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Epilepsy and transitions into employment

June 2019

Graduates with epilepsy need support as they move into work as there is a high degree of misunderstanding about the condition among employers, writes Sally Wilson, senior research fellow at the Institute for Employment Studies (IES)

Transitioning from a study environment to the world of work brings its own well-documented challenges but these can be intensified when dealing with the effects of a chronic health condition.

Some concerning issues were highlighted in IES's recent report for the charity Epilepsy Action, which reviewed the workplace support needs for people with epilepsy. This group is bigger than most people think: around 1 in 100 people have an epilepsy diagnosis, a total of 600,000 individuals in the UK.1 The study's focus was on the working population as a whole but some important messages emerged for higher education careers advisors, graduate recruiters and relevant specialist agencies.

The research's overarching aims were to explore the factors that contribute to people with epilepsy being disadvantaged at work and to identify what good employment support should look like. The IES team conducted a thorough literature review and interviewed disability experts and practitioners. To gain on-the-ground insights we also interviewed six employers of different sizes across a range of industries, and conducted focus groups with people with varied epilepsy symptoms and employment histories.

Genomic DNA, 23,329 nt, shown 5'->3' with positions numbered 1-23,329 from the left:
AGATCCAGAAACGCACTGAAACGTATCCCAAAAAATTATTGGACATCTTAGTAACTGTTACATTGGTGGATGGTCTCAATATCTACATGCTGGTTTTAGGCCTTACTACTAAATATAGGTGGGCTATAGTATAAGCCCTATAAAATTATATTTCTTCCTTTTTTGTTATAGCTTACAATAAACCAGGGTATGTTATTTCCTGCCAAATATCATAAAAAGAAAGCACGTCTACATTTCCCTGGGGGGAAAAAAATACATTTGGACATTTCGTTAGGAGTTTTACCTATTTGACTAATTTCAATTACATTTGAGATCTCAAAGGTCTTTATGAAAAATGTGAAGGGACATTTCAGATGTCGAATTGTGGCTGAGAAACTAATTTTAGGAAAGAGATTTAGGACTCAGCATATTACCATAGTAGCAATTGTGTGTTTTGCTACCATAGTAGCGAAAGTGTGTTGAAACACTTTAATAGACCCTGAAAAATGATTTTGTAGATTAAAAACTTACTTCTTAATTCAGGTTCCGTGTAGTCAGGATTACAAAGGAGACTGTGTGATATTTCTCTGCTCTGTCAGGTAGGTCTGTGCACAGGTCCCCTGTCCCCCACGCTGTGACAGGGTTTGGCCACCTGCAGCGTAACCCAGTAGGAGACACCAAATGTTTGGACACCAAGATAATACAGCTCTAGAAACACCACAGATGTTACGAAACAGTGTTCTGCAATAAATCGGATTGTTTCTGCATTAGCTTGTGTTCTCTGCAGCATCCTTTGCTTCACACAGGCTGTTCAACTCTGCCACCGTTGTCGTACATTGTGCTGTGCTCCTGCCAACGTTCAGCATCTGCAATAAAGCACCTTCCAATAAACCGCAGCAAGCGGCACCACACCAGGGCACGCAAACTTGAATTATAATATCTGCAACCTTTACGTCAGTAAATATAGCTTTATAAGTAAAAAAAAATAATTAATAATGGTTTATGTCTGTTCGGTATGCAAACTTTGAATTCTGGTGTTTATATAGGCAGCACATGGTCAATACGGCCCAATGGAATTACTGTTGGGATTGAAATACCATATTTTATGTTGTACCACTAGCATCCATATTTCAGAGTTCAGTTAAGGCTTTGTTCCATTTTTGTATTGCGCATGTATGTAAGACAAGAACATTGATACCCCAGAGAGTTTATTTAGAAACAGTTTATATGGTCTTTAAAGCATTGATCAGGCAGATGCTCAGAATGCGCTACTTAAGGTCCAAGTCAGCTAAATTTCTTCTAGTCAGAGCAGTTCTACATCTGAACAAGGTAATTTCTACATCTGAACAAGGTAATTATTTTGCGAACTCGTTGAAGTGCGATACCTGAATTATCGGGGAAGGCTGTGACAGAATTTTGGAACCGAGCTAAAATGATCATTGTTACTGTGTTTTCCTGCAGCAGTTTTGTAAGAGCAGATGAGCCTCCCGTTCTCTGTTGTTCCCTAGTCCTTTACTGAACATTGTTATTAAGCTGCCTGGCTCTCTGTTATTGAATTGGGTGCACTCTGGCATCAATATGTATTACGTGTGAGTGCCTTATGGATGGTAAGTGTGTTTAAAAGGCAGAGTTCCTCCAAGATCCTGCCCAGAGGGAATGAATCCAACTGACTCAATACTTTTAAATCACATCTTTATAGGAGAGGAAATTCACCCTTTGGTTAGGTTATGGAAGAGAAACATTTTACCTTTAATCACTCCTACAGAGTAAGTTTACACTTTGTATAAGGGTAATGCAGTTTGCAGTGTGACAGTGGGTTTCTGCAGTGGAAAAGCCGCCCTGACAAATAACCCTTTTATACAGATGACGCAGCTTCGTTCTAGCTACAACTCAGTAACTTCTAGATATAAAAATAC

People with epilepsy leaving higher education are in a potentially vulnerable position, as they leave behind an informed system-wide approach to illness and disability.

The work highlighted some key areas where potentially unlawful discrimination can occur. The first-hand accounts of people with epilepsy were vital to understanding this. Most felt that they had been discriminated in ways that had limited their employment chances. As a result of their experiences many had chosen not to discuss their health with their employer until they were established in their job, or in some cases not to disclose their condition at all. This could lead to anxiety about what would happen if they had a seizure among people who were unprepared.

Our research interviews with employers confirmed a high degree of misunderstanding about epilepsy. For example, many falsely assumed that tonic-clonic seizures (which can involve dropping to the floor and losing consciousness) were typical. They also underestimated the extent to which medication can control or limit symptoms: about half of people with epilepsy are seizure-free.

Stemming from their lack of knowledge, employers were unsure whether they could make adjustments to enable someone with epilepsy to work safely in job roles involving machinery, vehicles, working remotely or alone. This made them over cautious in estimating the range of jobs to which people with epilepsy could be deployed. However, despite (or perhaps because of) their unease they were emphatic that they would wish a person with epilepsy to disclose their condition. This obviously sits in contrast to employees' fears about being open.